Introduction: Orange County (OC) is home to the third-largest population of Asian Americans in the U.S., including the largest population of Vietnamese outside of Vietnam. While breast, lung and colorectal cancers are the top overall causes of cancer incidence and mortality in OC, unique cancers are prevalent among Asian and Pacific Islanders including liver and stomach cancers. The University of California, Irvine Chao Family Comprehensive Cancer Center (UCI CFCCC) adapted a hub-and- spoke model of care (Elrod & Fortenberry, 2017) to increase efficiency among underserved Asian Americans who continue to experience disparities in screening, early detection, and access to cancer treatment. Methods: Our hub-and-spoke model arranges service delivery assets into a network between community organizations through culturally/linguistically competent and trained community health navigators, OC medicaid primary and specialty care providers for low/moderate complexity patients, and UCI CFCCC for high-complexity cancer treatment. UCI CFCCC serves as the anchor establishment (hub) which offers a full array of services. This is complemented by community providers and care coordinators at local Federally Qualified Health Centers (spokes) which offer culturally-tailored primary prevention services. The community patient navigators (rim) located at community-based organizations, routes patients needing more tailored services to the spokes or hub for screening or treatment. Results: Patient Navigators at OC Herald Center, OC Asian Pacific Islander Community Alliance, and Vietnamese American Cancer Foundation have educated 2,246 Korean, Vietnamese, and Chinese individuals on cancer prevention and screening guidelines. Of those, 320 medicaid members have been routed to KCS Health Centers (Korean-serving FQHC lookalike), Southland Integrated Services, Inc (Vietnamese and Chinese-serving FQHC), or Medicaid community providers for cancer screening and/or follow-up. 64 community providers have been trained on NCCN guideline adherent care for Korean, Vietnamese, and Chinese. UCI CFCCC has developed an algorithm/pathway for Medicaid-serving community physicians to easily refer qualified Vietnamese, Chinese, or Korean patients to the hub for complex care or clinical trials. Conclusions: The current COVID-19 pandemic has exacerbated disparities in screening and early detection, and compounds the uncertainty about the importance of optimizing cancer care quality (i.e. access proportion and timeliness, adherence to guidelines, patient satisfaction). Disparities being highlighted in COVID-19 has shown us the power and need of community engagement models to rapidly catalyze and create unique community-based efforts that strengthen capacities and infrastructures, and promote best practices in cancer prevention and early detection designed to decrease cancer incidence and/or mortality in the communities we serve.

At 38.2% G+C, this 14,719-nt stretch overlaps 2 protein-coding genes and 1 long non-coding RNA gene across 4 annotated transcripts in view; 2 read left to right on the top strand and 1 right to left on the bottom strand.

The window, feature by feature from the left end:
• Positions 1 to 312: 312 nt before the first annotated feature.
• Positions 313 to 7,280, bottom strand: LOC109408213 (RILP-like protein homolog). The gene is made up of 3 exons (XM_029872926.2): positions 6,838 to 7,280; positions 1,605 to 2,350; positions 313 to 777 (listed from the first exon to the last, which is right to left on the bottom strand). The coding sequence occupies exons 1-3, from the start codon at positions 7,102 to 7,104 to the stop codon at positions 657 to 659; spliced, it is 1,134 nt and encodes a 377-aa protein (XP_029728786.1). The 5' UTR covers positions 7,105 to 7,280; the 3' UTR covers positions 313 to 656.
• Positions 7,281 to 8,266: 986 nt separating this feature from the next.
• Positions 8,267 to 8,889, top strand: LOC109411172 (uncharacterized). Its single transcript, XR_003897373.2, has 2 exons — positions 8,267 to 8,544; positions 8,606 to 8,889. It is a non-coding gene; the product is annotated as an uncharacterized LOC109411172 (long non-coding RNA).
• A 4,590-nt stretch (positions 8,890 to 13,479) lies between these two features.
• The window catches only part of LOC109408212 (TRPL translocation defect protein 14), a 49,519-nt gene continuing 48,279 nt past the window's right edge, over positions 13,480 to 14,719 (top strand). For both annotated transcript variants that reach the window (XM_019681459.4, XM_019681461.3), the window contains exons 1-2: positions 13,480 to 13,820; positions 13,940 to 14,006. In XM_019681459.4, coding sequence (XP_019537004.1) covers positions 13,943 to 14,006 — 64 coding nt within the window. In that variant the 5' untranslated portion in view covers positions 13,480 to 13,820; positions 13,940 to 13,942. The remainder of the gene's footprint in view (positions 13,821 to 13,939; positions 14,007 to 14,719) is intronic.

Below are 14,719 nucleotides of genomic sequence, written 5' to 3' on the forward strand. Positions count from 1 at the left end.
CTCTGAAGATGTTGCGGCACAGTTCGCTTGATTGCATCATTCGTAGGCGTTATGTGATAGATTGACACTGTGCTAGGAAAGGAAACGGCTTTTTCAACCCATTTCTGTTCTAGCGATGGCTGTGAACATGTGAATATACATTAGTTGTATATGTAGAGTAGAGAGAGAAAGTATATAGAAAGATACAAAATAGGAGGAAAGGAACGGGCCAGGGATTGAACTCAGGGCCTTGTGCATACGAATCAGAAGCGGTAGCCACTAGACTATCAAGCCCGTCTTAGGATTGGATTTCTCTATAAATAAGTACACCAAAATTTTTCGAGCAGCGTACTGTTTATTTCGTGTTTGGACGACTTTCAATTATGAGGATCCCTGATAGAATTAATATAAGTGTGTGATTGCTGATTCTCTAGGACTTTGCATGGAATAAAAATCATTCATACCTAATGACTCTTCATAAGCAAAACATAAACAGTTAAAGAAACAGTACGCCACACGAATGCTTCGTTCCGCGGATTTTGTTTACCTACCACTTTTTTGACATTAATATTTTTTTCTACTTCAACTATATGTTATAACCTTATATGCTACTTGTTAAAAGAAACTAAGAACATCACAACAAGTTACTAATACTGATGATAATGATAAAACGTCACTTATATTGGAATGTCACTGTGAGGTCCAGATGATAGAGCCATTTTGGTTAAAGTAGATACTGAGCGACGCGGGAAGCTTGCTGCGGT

Citation Format: Cevadne Lee, Ellen Ahn, Mary Anne Foo, Sherry Huang, Becky Nguyen, Tricia Nguyen, Jacqueline Tran, Robert Bristow, Sora Park Tanjasiri. A hub and spoke model to improve cancer care quality: Advancing Cancer Care Together (ACCT) for Asian American Medicaid beneficiaries in Orange County, California [abstract]. In: Proceedings of the AACR Virtual Conference: Thirteenth AACR Conference on the Science of Cancer Health Disparities in Racial/Ethnic Minorities and the Medically Underserved; 2020 Oct 2-4. Philadelphia (PA): AACR; Cancer Epidemiol Biomarkers Prev 2020;29(12 Suppl):Abstract nr PO-021.